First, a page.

The state’s oil and gas industry continued to strengthen in August, according to an index of key activity.
“The Texas Petro Index continued its march into record territory in August,” said economist Karr Ingham, who developed the index.
Strong crude oil prices and improving natural gas prices helped boost the index to 289.8, a record level that beat the old record, set in July, of 288.2. The latter number was revised upward from 287.7 because of ongoing revisions for the state’s oil production.
Ingham prepares the monthly index for the Texas Alliance of Energy Producers, an industry association. He began the index in January 1995 with a base number of 100.
The index measures growth in key parts of the state’s energy industry, including crude oil and natural gas prices, rig counts, drilling permits, oil and gas production rates and employment.
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In August, Texas crude oil production reached an estimated 71.1 million barrels, a 16.7 percent increase over the total for the same month one year ago.
Crude oil wellhead prices averaged $103.09 a barrel, almost 14 percent higher than the average for August 2012.
The production gains and higher wellhead prices boosted the value of Texas-produced crude oil by almost 33 percent, to $7.3 billion, Ingham said.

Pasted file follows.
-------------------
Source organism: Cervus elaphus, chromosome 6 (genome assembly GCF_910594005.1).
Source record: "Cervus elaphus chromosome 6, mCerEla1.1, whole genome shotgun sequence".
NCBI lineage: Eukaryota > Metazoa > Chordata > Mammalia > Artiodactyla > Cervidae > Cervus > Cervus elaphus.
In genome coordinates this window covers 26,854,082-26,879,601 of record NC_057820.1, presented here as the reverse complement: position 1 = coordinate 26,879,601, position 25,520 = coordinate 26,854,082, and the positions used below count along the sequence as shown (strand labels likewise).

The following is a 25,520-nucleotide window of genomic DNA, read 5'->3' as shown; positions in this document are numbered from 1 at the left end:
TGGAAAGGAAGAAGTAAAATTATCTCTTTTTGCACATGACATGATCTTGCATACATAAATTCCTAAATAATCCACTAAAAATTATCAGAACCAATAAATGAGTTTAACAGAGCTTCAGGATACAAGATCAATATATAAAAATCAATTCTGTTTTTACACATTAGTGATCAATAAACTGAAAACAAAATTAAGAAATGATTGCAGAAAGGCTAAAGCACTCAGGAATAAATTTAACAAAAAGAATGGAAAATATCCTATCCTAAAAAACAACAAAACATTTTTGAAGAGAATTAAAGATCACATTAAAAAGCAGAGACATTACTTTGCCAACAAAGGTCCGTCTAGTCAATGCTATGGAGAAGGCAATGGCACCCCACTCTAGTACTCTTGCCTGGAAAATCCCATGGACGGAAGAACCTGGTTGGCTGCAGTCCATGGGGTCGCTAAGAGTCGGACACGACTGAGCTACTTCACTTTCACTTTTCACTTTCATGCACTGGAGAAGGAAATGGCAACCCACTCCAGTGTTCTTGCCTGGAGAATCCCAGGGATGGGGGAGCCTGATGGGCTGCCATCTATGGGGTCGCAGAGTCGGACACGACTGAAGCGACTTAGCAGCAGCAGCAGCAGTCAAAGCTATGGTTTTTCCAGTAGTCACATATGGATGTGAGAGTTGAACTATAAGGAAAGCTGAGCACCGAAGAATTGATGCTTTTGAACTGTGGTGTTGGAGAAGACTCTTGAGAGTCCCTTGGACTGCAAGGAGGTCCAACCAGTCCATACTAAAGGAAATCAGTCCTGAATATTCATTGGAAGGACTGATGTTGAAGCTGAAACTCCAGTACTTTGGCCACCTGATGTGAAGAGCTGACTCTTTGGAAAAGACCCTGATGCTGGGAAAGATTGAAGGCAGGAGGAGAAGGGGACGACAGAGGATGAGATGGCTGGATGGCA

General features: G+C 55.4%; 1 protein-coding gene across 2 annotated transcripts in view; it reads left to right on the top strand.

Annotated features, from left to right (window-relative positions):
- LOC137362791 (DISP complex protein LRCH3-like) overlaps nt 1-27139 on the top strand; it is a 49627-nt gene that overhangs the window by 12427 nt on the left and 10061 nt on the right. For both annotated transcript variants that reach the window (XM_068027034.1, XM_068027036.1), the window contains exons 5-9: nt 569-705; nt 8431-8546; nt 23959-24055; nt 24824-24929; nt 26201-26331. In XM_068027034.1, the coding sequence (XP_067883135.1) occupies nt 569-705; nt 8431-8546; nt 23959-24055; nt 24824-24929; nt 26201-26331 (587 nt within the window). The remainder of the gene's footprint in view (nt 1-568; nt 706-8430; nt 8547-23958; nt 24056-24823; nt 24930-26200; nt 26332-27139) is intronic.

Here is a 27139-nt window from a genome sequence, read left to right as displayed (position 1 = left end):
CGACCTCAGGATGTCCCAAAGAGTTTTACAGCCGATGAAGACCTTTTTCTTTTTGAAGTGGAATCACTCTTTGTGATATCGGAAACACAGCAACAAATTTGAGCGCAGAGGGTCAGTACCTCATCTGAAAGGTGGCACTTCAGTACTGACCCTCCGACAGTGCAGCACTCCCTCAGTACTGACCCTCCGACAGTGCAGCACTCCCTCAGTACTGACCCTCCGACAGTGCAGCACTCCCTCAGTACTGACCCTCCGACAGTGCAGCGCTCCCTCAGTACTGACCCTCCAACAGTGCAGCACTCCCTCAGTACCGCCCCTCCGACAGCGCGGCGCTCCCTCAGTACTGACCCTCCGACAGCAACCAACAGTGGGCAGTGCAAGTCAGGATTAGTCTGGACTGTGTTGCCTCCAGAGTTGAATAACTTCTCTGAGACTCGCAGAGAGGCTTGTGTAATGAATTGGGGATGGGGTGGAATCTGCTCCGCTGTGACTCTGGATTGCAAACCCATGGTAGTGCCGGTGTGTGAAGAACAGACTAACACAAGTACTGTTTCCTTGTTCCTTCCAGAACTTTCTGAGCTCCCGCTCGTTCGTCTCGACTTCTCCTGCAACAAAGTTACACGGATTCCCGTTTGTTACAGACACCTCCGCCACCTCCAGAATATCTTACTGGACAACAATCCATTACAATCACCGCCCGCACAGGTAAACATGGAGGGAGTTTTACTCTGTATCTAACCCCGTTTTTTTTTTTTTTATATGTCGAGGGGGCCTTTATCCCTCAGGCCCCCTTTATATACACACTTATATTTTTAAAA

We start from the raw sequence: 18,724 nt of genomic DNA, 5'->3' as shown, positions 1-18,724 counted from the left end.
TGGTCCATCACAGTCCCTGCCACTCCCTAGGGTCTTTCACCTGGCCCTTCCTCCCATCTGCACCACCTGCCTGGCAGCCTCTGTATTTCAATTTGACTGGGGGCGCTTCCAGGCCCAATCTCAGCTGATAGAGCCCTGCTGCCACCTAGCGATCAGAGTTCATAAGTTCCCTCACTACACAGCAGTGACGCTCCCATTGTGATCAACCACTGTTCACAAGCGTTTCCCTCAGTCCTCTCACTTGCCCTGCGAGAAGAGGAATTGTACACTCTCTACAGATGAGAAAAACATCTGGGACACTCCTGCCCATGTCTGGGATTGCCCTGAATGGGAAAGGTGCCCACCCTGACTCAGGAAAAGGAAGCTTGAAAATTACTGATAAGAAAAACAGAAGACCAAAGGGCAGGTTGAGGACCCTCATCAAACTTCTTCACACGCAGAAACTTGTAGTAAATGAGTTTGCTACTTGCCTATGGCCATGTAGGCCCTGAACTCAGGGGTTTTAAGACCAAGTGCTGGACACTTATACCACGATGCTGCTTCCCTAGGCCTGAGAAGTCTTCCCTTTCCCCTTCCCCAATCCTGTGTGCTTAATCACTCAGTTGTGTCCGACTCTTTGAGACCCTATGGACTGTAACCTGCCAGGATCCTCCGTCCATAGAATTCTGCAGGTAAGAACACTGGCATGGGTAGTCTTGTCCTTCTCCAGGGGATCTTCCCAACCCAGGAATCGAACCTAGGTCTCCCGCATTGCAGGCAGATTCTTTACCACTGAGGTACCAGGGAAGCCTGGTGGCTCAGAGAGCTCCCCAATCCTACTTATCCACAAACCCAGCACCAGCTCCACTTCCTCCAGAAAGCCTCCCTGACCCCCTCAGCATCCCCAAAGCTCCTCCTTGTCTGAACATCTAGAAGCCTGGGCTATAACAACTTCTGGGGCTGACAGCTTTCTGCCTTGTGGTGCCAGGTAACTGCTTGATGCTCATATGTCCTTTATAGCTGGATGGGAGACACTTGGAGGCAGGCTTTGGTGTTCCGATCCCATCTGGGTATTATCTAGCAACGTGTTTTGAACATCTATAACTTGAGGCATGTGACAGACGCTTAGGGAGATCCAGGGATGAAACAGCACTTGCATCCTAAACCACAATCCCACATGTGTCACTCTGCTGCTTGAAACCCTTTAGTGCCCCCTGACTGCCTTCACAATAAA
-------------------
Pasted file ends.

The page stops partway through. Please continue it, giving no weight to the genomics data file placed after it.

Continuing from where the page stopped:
Natural gas prices averaged $3.48 per thousand cubic feet, about 14 percent more than the average price in the year-earlier period. Higher natural gas prices helped offset year-over-year production decline of 5.8 percent.
The value of Texas-produced gas rose to $2.25 billion, 7.5 percent more than in August 2012.
Production and high prices also boosted industry hiring, as oil and gas payrolls reached a record high of 282,700 jobs in August, according to statistical methods based on Texas Workforce Commission data.
“We’ve been in record numbers in terms of industry employment for some time now,” Ingham said.
The rosy picture occurred despite fewer drilling permits. State regulators issued 1,606 drilling permits during the month, the fewest for any August since 2009,? when oil and gas activity was in sharp decline.
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Fewer drilling permits could put downward pressure on drilling activity in the coming months, Ingham said, but he believes oil prices will remain high and support increases in the index.
“If prices remain above $100 a barrel or even in the $90-$95 a barrel range, the rig count will continue its steady improvement and drilling permits will stabilize or increase, and the industry will continue to add jobs.
“At this point all of that seems very likely,” Ingham said. “What would be a surprise now is if the index actually declined.”